History: Darwin the eroticist


William Bynum applauds a life of physician and scientific poet Erasmus Darwin, Charles's intriguing grandfather.

Erasmus Darwin: Sex, Science, and Serendipity

Oxford University Press: 2012 336 pp. £20.00, $34.95 9780199582662 | ISBN: 978-0-1995-8266-2

Peter Medawar shared a Nobel prize in 1960 for his work on acquired immunological tolerance. But perhaps his best-known work was his 1963 essay 'Is the Scientific Paper a Fraud?' This was not concerned with plagiarism or data falsification: instead, the great biologist was drawing attention to the fact that the finished, published version of scientific research generally presents the paths to the conclusions as simple, logical and smooth. Authors omit the false dawns, failed experiments, discussions with colleagues over coffee or beer, and the many contingencies that almost always accompany a piece of research.

Patricia Fara sets all that complexity centre stage in Erasmus Darwin: Sex, Science and Serendipity, her study of the medical doctor, poet, philosopher and abolitionist Erasmus Darwin (1731–1802), grandfather of Charles. Fara leads the reader along the often bumpy trail of her historical research into the life and work of this many-sided man, her attempts to understand his difficult poetry, and her gradual placement of him in the political and social context of his time.

Erasmus Darwin was a prominent member of the Lunar Society, which met monthly to discuss science, politics, art and philosophy. Credit: SSPL/GETTY

We follow her as she goes into rare-book rooms, gets stuck in foreign airports, buys facsimile copies of works by Erasmus Darwin and his contemporaries, remembers old trips to museums and tries to make up for her lack of a classical education. (Her undergraduate degree was in physics.) This is not so much a book about Darwin as a book about writing a book about him.

Fara uses this conceit, she tells us, to help readers to appreciate how historians actually work. She uses no impersonal third-person sentence structure of the kind Medawar identified with the scientific paper. So we get sentences such as “I once found myself in a bizarre tourist trap”, or “When you get stuck in a research project, one rescue tactic is to let your mind relax and wander about freely”. It keeps her narrative flowing and it does portray pretty accurately the ways — casual as well as systematic — in which historical research and writing emerge.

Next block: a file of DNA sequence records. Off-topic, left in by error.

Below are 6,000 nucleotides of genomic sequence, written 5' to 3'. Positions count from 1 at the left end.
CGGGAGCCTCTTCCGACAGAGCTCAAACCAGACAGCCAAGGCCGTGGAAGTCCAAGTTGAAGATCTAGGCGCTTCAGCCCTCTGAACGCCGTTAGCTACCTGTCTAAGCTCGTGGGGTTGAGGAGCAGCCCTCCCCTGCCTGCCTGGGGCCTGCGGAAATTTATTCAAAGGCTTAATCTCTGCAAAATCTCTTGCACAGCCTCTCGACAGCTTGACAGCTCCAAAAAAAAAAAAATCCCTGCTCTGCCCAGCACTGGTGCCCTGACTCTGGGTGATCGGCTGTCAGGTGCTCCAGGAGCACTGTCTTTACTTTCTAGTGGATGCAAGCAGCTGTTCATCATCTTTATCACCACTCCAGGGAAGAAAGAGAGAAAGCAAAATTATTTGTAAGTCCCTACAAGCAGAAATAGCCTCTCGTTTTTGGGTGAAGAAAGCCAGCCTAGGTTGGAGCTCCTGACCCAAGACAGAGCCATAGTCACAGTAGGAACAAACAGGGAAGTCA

Embedded in Fara's self-conscious account of her project is a convincing study of Erasmus Darwin. When he is not entirely forgotten historically, he often has only a walk-on part in accounts of the life of his remarkable grandson. There is also a tradition, stretching back to Samuel Butler's Evolution, Old and New (1879) arguing that all of Charles's major ideas — artificial and natural selection, sexual selection, adaptation and biological evolution itself — had already been advocated by Erasmus, and that Charles owed much more to his grandfather than he ever admitted.

Fara is less concerned with the relationship of grandfather and grandson than with situating Erasmus Darwin in the history of ideas, and in understanding his poetry. His scientific poems, The Loves of the Plants, The Economy of Vegetation and The Temple of Nature, gave the Lichfield physician a reputation both at home and in Europe.

The first two of these (combined in 1791 to form The Botanic Garden) were published during the early years of the French Revolution. Their advanced social and political ideas — such as criticism of slavery — and their perceived erotic content attracted controversy. In Britain at that time, anything smacking of the 'revolutionary' stirred up fears lit by the fires across the Channel: Darwin's friend, the chemist and Unitarian minister Joseph Priestley, published widely on radical issues at the time, and had his house burned down by an anti-French mob. He fled to the United States.

So what of Darwin's poems? In many ways, they are simply ardent celebrations of Britain's industrial achievements, along with fruity expositions of the sexual system on which Linnaeus based his classification of plants. To eighteenth-century sensibilities they seemed arousing — even lines such as “A hundred virgins join a hundred swains/And fond ADONIS leads the sprightly trains”. That daring was compounded by Darwin's espousal of biological change through time, his liberal ideas on the evolution of human society, his appreciation of many things French, and his assignment of God to the position of remotely initiating the cosmic process, but taking no further part in its unfolding.

Erasmus Darwin is most commonly seen in association with Priestley, James Watt, Josiah Wedgwood and other members of the Lunar Society. This informal group of industrialists, medical men, inventors and natural philosophers met monthly (by the light of the full Moon) to discuss topics such as the latest discoveries in pneumatic chemistry and ways of building a better steam engine.

Fara explicates both these classical and contemporary reverberations in Erasmus Darwin's writings. She invites modern readers to take him and his ideas seriously, not simply as a relative of the great Charles, but as a substantial figure in his own right. In this she triumphantly succeeds, even while admitting that she doesn't like his poetry. It is not difficult to see why.

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Correspondence to William Bynum.

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Bynum, W. History: Darwin the eroticist. Nature 488, 586–587 (2012). https://doi.org/10.1038/488586a

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